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U.S. Civil War Regimental Animal Mascots

Instructor: Loren Rozanski

Loren has a B.S. in History and a M.S. in Special Education. She works actively in the education field.

Animal mascots were an integral part of military regiments during the U.S. Civil War. Continue reading to learn more about how these mascots came to be and why they became so important.

Why Animal Mascots?

Between 1861 and 1865, the United States was locked in a war between the North and South, which would later be referred to as the deadliest war in American history. During this time, many young soldiers served on both sides of the fighting, and were placed into regiments, or army units.

These young men often faced brutal battles and even harsher living conditions. Often times, regiments would have an animal mascot to help distract soldiers from the realities of war and to boost morale.

Types of Animal Mascots

Many different animals became regimental mascots during the U.S. Civil War. The most popular were dogs and horses, as they were commonly available animals during wartime. Often times, the animal would be a family pet brought along by a soldier in the regiment.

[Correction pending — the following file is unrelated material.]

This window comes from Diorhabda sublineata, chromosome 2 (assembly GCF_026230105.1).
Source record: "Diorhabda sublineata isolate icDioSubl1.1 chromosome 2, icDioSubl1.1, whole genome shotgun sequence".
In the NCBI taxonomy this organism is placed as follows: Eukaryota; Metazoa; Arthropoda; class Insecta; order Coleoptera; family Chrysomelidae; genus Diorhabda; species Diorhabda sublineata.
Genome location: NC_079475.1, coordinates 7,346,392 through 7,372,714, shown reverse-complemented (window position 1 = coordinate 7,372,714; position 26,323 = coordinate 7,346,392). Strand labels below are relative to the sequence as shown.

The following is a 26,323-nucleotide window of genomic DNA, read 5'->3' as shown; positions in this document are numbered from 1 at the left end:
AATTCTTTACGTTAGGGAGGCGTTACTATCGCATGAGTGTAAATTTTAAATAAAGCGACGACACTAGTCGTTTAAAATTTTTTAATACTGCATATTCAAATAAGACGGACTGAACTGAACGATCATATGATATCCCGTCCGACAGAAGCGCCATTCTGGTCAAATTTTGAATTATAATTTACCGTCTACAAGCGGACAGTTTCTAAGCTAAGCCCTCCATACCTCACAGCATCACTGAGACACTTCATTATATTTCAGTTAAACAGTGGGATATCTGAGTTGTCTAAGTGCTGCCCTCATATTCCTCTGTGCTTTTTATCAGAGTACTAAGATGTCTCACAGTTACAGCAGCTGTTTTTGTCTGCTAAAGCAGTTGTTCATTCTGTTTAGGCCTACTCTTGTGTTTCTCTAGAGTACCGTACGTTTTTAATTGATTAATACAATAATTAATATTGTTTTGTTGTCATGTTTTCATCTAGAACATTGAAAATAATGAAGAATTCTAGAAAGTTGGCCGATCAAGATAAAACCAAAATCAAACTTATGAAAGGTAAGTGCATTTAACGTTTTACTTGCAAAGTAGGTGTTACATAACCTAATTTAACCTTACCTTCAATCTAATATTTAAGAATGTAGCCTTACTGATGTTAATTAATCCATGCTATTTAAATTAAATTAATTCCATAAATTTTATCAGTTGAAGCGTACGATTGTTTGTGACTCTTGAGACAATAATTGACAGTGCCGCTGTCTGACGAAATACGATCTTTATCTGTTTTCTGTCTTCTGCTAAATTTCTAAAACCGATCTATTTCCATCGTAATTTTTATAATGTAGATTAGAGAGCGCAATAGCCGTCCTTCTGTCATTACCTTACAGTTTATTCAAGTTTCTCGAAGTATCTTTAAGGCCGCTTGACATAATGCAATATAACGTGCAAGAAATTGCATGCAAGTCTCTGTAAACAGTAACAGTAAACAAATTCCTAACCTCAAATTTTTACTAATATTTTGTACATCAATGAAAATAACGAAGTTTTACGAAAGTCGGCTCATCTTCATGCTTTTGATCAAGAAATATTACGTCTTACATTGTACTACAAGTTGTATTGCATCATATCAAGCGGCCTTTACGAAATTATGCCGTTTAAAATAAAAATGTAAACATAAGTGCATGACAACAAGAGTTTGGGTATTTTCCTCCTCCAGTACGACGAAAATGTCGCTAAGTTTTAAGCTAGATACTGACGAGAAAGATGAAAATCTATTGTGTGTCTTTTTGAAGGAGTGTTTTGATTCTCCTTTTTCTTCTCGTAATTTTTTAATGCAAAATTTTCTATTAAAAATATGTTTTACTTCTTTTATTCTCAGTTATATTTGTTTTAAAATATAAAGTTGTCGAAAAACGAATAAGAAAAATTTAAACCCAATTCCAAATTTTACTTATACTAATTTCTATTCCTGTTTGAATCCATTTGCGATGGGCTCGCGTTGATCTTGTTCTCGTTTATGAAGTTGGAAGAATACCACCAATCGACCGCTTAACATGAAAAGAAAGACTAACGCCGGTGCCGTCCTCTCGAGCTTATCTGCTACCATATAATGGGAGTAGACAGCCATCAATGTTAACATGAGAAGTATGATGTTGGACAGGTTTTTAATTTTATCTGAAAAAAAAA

However, regiments were also known to have much more obscure mascots as well. Some kept non-traditional but still common mascots such as cats, squirrels, and raccoons. These mascots would typically be found along the way and 'adopted' by the regiment.

Other, not so common animal mascots included chickens, badgers, donkeys, and even a bear. These would typically be animals found near their camp or near battlegrounds.

Famous Mascots

Some of the regimental mascots grew to be famous, both within the regiment and throughout the battle fields.

Nellie the Hen

One of the best known mascots of the Civil War was Nellie, the hen owned by General Robert E. Lee. Found in his tent, she became a true member of his fighting regiment. She is said to have laid an egg for General Lee every morning.

General Robert E. Lee kept a chicken during the war that became his army
robert e lee

Nellie's true moment of fame came during the Battle of Gettysburg, where she went missing. General Lee had his entire regimen search for her before he would allow them to retreat. Luckily, Nellie was found perched in an ambulance.

Nellie traveled with the army for two years, until General Lee had a dinner and a servant, at a loss for good meat, served the chicken to the men.

Old Abe

Another well known mascot was Old Abe, an eagle who served as the mascot of the 8th Regiment of Wisconsin Volunteers. Abe, who was originally a family pet, was named after Abraham Lincoln and gifted to the regiment as a mascot.

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